We don't have a high opinion of Seattle media outlets, but sometimes, we're pleasantly surprised. The "Ballard News-Tribune," a neighborhood paper, published a remarkably balanced story titled simply "On route, monorail support mixed" (Ballard News-Tribune, October 3, 2002).
(For websurfers unfamiliar with Seattle, Ballard is a long-established neighborhood northwest of downtown that was once a separate city. Although absorbed by Seattle nearly 100 years ago, Ballard retains a strong local identity.)
" . . . people who live, work and own businesses along 15th Avenue have very different reactions to what the monorail holds in store for their section of Ballard.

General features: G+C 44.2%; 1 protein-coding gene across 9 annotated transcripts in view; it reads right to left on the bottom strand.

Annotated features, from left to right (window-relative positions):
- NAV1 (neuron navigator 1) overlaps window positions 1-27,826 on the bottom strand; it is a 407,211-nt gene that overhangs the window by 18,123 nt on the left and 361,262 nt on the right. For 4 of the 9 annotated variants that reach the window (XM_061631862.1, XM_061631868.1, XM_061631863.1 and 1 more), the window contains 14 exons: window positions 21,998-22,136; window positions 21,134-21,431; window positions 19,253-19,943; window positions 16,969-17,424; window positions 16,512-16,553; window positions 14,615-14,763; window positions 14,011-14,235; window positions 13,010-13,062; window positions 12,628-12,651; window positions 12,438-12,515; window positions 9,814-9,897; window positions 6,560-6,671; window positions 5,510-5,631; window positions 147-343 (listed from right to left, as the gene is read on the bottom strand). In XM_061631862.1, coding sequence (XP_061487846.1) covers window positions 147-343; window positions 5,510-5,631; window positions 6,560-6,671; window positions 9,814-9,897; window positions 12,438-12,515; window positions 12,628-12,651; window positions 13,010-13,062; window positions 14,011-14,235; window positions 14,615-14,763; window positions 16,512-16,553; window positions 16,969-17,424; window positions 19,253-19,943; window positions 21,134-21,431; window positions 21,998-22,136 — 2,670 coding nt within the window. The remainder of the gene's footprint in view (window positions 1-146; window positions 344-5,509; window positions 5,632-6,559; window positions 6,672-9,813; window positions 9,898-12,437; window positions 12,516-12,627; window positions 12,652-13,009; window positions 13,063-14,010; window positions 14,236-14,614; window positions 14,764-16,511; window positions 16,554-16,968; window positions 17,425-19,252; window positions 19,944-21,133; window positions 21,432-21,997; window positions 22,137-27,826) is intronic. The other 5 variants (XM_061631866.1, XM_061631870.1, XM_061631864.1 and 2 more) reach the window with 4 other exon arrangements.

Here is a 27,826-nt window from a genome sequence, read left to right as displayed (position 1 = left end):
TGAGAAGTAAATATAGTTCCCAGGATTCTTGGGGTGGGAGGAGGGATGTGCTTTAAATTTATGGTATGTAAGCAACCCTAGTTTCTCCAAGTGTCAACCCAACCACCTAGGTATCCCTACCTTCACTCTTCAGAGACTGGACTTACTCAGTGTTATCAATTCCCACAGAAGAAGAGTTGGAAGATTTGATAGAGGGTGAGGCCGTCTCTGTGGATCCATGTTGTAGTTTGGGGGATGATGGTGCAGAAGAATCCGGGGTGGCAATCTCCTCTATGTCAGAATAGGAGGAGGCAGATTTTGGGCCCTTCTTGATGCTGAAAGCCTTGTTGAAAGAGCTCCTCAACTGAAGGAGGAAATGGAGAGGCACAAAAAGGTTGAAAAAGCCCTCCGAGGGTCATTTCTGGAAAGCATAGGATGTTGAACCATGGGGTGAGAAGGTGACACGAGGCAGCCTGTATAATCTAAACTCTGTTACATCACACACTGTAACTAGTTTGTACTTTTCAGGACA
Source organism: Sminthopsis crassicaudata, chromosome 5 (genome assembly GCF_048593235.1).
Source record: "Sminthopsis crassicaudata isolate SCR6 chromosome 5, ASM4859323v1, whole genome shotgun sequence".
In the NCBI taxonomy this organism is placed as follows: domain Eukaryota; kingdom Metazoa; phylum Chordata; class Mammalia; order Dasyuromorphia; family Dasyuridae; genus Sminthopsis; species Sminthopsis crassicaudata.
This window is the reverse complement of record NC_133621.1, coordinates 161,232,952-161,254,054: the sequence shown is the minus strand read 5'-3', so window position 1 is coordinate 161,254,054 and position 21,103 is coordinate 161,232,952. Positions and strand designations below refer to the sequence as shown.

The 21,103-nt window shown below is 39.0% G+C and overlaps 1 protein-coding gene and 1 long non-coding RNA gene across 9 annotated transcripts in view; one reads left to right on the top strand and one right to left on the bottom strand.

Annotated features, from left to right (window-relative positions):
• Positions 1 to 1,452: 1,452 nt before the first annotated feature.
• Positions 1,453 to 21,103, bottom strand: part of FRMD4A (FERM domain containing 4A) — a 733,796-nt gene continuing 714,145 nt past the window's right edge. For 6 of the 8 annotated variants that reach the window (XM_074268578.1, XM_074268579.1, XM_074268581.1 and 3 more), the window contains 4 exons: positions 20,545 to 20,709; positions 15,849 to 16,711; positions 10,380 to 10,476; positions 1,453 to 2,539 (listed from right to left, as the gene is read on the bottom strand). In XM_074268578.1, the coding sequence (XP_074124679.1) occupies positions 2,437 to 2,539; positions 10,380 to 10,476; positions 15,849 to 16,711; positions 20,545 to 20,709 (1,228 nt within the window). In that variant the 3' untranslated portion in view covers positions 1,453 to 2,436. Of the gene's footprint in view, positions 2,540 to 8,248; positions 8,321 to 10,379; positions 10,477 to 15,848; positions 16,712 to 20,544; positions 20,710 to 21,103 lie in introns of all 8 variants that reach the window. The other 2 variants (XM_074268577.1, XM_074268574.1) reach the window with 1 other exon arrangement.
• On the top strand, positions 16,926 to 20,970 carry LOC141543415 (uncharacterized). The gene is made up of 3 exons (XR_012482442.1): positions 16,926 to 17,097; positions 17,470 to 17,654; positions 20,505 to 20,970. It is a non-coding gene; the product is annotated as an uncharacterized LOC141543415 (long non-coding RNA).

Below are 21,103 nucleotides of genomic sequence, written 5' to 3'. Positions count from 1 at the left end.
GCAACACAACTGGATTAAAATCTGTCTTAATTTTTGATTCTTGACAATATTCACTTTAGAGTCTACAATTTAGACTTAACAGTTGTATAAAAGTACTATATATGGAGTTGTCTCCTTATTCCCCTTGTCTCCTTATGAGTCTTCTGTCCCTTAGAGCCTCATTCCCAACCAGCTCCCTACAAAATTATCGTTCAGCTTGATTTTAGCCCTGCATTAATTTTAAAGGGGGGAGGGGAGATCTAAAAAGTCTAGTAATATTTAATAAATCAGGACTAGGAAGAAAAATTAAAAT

" Most support the plan, and think a monorail will be a tool for development and economic prosperity. Others oppose the measure, either because they don’t believe a monorail will spur development, or they fear it will. And some, whether they plan to vote for or against it, don’t believe a monorail system will get built at all."
The article also contained brief interviews with a number of people. A sample:
“'If I vote for it, I’m part of the problem. If I vote against it, I’m part of the problem,' says Gretchen Tuomi, a commercial loan officer at HomeStreet Bank.
The "News Tribune" sponsored an "information forum" early in October to discuss the monorail. This featured a four-member panel; the two ETC representatives included the mono-guru himself, Dick Falkenbury.
According to an FOC, the major monorail issue "downtown" is obstruction of views by columns, beams and stations, and drips and falling objects from monorail structures to sidewalks and streets below. In residential areas, the major issue is lack of parking and concerns that bus service will be reduced.